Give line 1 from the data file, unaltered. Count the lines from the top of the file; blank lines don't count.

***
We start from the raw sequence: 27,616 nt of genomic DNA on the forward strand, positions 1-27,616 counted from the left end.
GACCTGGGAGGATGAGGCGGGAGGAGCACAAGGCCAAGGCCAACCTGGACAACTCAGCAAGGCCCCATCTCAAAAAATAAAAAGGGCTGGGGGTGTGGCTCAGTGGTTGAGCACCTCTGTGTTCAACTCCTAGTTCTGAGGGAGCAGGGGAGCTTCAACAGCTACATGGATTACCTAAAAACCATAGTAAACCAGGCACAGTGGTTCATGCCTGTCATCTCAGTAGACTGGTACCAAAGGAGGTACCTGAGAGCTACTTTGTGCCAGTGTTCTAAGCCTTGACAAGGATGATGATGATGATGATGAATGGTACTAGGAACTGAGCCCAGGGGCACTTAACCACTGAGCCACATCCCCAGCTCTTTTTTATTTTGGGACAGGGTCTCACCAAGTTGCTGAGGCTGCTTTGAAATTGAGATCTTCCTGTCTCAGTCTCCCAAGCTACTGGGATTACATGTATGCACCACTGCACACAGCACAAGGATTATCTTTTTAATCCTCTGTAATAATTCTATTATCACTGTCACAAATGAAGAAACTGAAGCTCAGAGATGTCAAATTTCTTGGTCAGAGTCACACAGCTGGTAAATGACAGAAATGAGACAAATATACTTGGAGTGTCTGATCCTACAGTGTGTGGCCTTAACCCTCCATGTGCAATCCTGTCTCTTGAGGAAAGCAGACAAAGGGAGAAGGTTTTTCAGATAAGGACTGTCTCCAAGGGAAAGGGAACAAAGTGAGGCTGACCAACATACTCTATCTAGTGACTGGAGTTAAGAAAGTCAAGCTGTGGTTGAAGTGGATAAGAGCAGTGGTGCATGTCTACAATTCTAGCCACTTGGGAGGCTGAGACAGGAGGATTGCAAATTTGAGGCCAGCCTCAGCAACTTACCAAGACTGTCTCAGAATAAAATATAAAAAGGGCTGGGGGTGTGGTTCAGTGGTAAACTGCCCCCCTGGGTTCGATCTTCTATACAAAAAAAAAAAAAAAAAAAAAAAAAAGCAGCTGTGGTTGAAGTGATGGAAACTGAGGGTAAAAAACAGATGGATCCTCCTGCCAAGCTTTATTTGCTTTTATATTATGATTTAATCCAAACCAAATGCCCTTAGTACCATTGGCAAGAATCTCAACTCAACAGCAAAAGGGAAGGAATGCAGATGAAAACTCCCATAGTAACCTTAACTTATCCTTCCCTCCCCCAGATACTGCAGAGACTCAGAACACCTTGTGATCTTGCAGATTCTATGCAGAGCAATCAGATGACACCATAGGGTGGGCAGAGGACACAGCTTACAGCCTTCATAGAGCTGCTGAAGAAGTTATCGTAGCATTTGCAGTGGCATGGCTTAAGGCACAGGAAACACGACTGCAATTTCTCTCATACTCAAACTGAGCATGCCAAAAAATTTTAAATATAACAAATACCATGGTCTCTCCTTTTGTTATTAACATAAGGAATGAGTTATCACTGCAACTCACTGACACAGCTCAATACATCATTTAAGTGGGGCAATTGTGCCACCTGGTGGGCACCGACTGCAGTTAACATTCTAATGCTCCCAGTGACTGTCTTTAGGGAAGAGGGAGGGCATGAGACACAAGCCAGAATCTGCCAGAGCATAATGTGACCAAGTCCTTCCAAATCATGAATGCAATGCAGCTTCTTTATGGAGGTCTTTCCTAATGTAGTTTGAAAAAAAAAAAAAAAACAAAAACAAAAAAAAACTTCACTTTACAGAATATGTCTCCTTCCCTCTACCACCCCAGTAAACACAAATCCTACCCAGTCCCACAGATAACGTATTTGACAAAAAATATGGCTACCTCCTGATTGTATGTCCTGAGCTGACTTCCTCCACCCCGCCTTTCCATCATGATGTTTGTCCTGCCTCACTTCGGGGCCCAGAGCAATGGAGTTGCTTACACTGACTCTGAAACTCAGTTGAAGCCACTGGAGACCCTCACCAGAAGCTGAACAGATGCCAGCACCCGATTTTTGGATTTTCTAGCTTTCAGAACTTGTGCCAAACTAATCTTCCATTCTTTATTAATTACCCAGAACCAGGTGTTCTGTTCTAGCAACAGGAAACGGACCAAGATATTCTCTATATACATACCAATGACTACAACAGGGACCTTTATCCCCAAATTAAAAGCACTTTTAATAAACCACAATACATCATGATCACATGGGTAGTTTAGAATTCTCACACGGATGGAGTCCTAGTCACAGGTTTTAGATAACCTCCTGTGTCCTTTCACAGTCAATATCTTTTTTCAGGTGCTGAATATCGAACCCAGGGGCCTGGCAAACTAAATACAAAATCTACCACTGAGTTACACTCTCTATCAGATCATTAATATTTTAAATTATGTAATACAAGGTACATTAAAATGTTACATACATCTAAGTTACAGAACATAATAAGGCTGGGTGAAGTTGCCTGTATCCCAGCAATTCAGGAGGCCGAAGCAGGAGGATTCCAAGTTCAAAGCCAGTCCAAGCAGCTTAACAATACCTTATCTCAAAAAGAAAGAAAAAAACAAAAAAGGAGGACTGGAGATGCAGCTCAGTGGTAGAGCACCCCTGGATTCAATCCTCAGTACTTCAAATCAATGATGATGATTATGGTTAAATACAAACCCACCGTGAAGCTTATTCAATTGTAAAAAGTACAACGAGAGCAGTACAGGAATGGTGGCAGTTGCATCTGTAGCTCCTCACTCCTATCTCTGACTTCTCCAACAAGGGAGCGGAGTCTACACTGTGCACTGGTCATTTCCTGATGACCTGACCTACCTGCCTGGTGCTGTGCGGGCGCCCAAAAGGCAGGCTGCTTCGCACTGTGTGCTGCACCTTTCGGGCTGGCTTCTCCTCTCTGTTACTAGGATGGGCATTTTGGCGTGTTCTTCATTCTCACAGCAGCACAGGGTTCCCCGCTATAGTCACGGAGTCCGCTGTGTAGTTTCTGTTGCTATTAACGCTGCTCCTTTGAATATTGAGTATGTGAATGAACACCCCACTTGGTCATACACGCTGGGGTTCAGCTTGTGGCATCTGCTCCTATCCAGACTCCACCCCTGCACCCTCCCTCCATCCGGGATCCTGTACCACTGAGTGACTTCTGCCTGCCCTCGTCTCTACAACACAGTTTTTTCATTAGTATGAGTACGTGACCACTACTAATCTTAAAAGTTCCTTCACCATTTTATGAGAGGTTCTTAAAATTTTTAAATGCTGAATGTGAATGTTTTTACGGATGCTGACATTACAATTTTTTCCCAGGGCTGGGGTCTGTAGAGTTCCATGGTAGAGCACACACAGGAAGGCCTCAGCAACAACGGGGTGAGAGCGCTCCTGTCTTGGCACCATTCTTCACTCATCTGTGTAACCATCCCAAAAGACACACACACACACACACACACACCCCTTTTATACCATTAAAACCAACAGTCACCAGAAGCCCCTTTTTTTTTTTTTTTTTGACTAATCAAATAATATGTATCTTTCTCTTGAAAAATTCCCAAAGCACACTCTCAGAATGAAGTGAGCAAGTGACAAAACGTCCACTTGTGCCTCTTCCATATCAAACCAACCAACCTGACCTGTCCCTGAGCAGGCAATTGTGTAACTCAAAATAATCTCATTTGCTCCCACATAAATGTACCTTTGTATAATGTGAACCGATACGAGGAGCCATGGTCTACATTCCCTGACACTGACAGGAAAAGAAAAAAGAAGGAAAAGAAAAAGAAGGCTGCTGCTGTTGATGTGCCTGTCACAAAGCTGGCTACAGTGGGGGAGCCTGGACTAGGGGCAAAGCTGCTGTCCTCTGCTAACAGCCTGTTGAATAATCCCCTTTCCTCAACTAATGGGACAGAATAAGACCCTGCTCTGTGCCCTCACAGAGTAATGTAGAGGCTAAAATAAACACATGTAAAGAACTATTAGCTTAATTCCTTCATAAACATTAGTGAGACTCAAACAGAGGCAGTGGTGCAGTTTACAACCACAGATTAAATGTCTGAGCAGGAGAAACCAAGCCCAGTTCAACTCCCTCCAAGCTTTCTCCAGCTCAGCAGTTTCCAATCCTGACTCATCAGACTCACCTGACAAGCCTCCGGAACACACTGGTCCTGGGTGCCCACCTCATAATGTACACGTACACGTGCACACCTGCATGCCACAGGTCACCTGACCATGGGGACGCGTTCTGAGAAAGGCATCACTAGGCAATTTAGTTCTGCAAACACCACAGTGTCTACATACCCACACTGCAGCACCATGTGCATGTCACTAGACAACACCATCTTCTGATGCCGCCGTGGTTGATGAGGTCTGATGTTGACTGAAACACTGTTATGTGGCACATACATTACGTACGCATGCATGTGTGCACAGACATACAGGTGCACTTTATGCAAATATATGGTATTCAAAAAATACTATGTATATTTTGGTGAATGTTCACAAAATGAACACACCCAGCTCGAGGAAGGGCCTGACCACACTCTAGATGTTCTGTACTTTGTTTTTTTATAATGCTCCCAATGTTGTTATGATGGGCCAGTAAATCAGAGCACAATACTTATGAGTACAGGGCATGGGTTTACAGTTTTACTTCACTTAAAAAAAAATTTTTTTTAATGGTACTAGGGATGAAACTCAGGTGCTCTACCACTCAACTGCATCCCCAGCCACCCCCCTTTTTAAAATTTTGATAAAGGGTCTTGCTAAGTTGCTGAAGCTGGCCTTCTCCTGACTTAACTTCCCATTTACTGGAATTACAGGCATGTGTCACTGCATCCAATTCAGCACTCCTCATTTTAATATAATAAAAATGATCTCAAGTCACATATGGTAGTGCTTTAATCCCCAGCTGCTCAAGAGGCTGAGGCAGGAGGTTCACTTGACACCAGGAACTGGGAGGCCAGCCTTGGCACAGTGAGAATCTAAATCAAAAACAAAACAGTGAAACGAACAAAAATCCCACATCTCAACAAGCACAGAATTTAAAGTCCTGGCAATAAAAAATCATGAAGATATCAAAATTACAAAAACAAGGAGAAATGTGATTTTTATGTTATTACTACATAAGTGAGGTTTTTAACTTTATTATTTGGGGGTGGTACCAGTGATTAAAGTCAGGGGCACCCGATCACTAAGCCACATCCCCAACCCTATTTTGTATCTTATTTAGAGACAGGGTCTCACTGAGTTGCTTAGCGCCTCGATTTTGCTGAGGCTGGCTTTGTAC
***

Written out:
We start from the raw sequence: 27,616 nt of genomic DNA on the forward strand, positions 1-27,616 counted from the left end.